“What can’t be cured must be endured.”
So observes one narrator regarding a decomposing corpse’s bad breath in a recent anthology of surreal stories by the artist Leonora Carrington. One gets the sense that Carrington has composed her fantastic tales, each a mischievous mixture of comedic satire and the macabre, as a means of enduring the brutality and injustices of society. And she had much of that to endure in her life.
Carrington’s attraction to the surrealist movement led her to a professional partnership and passionate relationship with German artist Max Ernst—until the outbreak of World War II and Ernst’s arrest by first the French, and then the Gestapo. Carrington fled to Spain. These events helped contribute to anxiety, delusions, and other mental health deteriorations that led to her involuntary commitment to (imprisonment in) an asylum. Her eventual release into a nurse’s care led to her escape, and with the aid of a Mexican diplomat (who was friends with Picasso) she emigrated and eventually settled in Mexico. There, she continued her painting and writing, and became involved in women’s liberation movements, with feminist themes reaching ever more strongly into her work.
With the hundred-year anniversary of her birth in 1917, Dorothy: A Publishing Project released this edition of Carrington’s complete short stories, comprised of previously published collections The House of Fear (1972) and The Seventh Horse (1988), as well as three previously unpublished stories. Thirteen of these stories are translated from the French by Kathrine Talbot (six with the help of Marina Warner), and two are translated from the Spanish by Anthony Kerrigan. The majority of the stories were written between 1937 and 1941, with a handful composed later from the 1950s into the 1970s.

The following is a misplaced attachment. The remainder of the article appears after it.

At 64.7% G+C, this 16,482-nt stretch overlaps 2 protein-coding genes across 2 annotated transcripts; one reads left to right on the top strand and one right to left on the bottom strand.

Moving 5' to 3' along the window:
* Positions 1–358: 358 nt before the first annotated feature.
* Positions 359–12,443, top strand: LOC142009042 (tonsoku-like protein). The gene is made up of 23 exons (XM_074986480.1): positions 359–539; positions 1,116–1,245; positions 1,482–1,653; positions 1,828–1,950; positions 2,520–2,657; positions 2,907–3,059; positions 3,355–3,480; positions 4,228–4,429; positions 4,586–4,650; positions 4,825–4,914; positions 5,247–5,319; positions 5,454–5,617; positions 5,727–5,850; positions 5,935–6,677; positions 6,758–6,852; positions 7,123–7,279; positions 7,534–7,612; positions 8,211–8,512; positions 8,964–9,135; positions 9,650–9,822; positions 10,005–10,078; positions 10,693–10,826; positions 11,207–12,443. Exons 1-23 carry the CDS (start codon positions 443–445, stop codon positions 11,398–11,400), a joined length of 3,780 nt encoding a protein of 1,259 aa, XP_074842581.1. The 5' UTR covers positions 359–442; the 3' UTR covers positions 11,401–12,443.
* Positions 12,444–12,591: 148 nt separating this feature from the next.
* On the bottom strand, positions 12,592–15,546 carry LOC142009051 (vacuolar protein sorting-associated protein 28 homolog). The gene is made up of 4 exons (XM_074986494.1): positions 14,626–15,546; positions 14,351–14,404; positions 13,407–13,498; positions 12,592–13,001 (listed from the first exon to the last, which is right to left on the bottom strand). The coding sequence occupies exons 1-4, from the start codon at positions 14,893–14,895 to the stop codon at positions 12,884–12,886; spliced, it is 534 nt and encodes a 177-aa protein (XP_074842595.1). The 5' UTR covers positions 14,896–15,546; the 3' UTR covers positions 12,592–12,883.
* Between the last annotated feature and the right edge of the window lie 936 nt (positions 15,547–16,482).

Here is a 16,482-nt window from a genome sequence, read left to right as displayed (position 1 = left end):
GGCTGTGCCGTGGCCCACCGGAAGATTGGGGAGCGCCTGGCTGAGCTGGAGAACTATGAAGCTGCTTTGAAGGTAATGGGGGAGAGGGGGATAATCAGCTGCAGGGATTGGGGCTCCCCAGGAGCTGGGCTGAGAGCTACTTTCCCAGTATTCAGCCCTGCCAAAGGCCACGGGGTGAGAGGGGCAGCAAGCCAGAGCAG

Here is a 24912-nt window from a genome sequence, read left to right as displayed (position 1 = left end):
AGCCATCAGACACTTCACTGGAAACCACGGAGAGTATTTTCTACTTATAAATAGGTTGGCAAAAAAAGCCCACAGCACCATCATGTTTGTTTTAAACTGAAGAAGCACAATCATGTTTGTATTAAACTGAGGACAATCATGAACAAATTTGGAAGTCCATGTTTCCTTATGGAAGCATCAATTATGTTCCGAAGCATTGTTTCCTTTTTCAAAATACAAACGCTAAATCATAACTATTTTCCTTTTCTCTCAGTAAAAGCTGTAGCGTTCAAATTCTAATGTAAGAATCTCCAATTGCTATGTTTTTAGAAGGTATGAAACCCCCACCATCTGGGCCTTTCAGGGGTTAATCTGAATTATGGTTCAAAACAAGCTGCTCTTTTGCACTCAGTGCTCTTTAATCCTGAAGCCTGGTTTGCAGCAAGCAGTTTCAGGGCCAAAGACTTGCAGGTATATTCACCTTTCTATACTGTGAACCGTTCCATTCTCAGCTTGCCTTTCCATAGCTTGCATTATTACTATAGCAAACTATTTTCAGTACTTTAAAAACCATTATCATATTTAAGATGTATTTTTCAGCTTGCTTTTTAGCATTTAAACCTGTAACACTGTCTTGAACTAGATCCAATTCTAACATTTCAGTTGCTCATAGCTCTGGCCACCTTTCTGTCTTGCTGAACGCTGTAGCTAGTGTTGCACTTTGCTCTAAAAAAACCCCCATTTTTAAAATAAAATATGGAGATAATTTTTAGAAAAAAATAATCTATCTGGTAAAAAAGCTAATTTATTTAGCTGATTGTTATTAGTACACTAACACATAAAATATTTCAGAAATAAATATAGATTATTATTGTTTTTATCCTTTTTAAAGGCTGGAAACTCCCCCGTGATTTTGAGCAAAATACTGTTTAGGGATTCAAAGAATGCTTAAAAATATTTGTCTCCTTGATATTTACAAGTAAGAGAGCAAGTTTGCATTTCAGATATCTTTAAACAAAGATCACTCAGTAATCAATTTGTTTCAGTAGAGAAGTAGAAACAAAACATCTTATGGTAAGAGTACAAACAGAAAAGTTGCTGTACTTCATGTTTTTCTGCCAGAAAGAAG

A glance at the table of contents alerts readers to much of what Carrington provides in her stories. The three titles that finish The Seventh Horse are a perfect example: “The Happy Corpse Story,” “How to Start a Pharmaceuticals Business,” “My Mother Is a Cow.” Here we see the grisly and comical next to the mundane, followed by the uncertainty of the surreal. All of these elements comingle in Carrington’s stories to juxtapose and blur opposites at every level of her composition, in a way that highlights the absurdities and hypocrisies of existence.
Carrington’s settings are built on surrealist foundations that by definition blurs fantasy and reality. But she also employs similar techniques in her themes, exploring the dichotomies of life/death, imprisonment/liberation, and consumption/creation. In this way, her stories are very reminiscent of fairy tales. They employ a similarly cold logic, a stoic presentation of brutally unjust conditions that a child can comprehend at their most basic level. They also often feature patriarchal guardian figures who are corrupted or weaker than the power they proclaim, ripe to be brought low. The major difference may be that Carrington’s stories rarely offer any moral or practical lessons, beyond modeling a simple acceptance of the unfair absurdities of life and humanity.